Blackbody radiation

An object appears perfectly black when it absorbs all light that falls on its surface, reflecting nothing. If all radiation is absorbed, then any radiation coming off the surface can only be thermal radiation. In physics, a perfect blackbody is a surface that reflects nothing and emits pure thermal radiation. That does not mean an object looks black! The Sun is a pretty good blackbody and so is the white-hot filament of an incandescent light bulb. For both the Sun and the filament, all light coming from the surface is thermal radiation, and none is reflected from other sources. Read the text aloud
Thermal radiation always includes a range of different wavelengths from low-energy infrared to high-energy ultraviolet. In 1900, German physicist Max Planck deduced the spectrum of blackbody radiation, which many feel is the first experimental success of the new quantum theory. The diagram below shows the blackbody spectrum for several different temperatures. Read the text aloud
Blackbody spectrum
An incandescent bulb filament, at 2,700 K, includes the whole range of visible light. Most of the power emitted by an incandescent bulb, however, is at infrared wavelengths, transferring heat instead of providing visible light. Incandescent light bulbs are quite inefficient, emitting less than 10% of their energy in visible light. The Sun has a surface temperature of 5,800 K. From the 5,800 K blackbody curve you can see that the solar spectrum produces visible light, infrared light, and quite a lot of potentially harmful, high-energy, ultraviolet light as well. Read the text aloud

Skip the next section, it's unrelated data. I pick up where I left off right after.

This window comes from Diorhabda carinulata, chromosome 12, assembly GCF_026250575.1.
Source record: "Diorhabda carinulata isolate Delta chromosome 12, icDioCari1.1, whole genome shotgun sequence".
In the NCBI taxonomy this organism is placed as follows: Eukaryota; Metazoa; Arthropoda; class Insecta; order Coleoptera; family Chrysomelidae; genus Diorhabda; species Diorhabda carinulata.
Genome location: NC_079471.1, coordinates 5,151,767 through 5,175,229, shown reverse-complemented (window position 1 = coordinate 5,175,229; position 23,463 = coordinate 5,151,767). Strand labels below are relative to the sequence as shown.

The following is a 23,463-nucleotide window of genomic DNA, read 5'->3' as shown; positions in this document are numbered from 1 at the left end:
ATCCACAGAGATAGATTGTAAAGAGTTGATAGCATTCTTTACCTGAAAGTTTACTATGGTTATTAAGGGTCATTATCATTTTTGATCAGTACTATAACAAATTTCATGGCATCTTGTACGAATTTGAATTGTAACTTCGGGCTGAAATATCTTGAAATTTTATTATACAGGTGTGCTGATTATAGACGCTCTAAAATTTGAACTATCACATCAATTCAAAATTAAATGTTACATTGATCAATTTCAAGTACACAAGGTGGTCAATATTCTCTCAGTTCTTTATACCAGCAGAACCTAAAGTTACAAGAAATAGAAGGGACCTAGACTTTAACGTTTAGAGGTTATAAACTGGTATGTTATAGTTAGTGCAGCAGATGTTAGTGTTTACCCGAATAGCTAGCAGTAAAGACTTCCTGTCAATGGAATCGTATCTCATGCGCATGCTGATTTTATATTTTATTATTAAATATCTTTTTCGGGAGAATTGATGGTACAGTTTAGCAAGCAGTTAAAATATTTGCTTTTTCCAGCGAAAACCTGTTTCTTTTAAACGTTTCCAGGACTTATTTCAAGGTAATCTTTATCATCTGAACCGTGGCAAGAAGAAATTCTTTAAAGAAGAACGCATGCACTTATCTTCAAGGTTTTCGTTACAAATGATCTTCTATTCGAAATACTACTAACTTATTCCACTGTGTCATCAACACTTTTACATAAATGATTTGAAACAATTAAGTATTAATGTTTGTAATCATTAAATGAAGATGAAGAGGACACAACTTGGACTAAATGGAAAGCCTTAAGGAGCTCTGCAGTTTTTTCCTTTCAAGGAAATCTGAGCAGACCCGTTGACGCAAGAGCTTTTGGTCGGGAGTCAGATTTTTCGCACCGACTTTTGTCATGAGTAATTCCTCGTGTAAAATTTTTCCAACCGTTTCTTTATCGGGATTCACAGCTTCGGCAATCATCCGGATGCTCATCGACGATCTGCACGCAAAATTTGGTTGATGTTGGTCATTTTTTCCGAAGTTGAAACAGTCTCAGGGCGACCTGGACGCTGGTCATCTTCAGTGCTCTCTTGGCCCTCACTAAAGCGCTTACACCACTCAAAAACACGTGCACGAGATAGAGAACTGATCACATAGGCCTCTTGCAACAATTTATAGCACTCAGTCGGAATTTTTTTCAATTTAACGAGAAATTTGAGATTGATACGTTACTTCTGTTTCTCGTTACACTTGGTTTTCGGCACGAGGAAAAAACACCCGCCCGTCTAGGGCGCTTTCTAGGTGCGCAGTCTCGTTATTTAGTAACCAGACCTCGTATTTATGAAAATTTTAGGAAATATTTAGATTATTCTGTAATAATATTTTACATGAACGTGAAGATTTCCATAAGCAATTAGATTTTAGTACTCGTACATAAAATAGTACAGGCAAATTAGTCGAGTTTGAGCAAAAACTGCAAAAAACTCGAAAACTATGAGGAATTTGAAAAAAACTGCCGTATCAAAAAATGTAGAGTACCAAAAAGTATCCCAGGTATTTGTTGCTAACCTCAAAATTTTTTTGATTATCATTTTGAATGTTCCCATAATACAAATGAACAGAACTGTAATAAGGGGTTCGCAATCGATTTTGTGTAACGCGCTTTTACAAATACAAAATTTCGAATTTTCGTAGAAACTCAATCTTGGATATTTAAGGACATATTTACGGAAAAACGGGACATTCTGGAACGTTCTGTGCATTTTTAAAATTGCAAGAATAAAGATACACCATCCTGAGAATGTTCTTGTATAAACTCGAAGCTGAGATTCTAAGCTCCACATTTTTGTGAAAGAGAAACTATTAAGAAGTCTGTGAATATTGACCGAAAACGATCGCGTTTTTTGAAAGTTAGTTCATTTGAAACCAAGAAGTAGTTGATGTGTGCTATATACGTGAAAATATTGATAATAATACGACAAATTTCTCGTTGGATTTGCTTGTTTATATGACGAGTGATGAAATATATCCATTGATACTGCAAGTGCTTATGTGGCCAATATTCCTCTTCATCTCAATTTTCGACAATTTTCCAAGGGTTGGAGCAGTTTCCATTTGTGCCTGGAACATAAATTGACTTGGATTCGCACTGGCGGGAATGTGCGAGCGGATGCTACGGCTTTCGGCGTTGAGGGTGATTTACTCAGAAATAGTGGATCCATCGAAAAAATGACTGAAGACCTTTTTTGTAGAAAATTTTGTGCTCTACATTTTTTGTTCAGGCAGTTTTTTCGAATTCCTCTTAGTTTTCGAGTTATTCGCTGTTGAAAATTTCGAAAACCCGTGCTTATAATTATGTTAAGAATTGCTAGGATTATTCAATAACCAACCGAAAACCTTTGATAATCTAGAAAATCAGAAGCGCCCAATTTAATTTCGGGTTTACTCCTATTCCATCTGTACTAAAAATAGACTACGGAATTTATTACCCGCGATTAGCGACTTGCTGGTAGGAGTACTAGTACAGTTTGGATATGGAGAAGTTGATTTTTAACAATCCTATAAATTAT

Color temperature and compact fluorescent bulbsCompact-fluorescent bulbs come in soft white, cool white, and daylight color temperatures. Each type corresponds to a temperature in kelvins. The bulb has been designed to give off light in which the relative intensities of red, green, and blue light are balanced according to the blackbody spectrum for the bulb’s color temperature. A cool white bulb at 4,100 K has more blue in its light than a warm white at 2,900 K. Read the text aloud
What is true about a “black” object at a temperature of 700 K?
  1. The object emits no thermal radiation.
  2. The object emits light that looks dull red in color.
  3. The object emits a spectrum of thermal radiation including some blue light.
  4. The object has an emissivity much greater than one.
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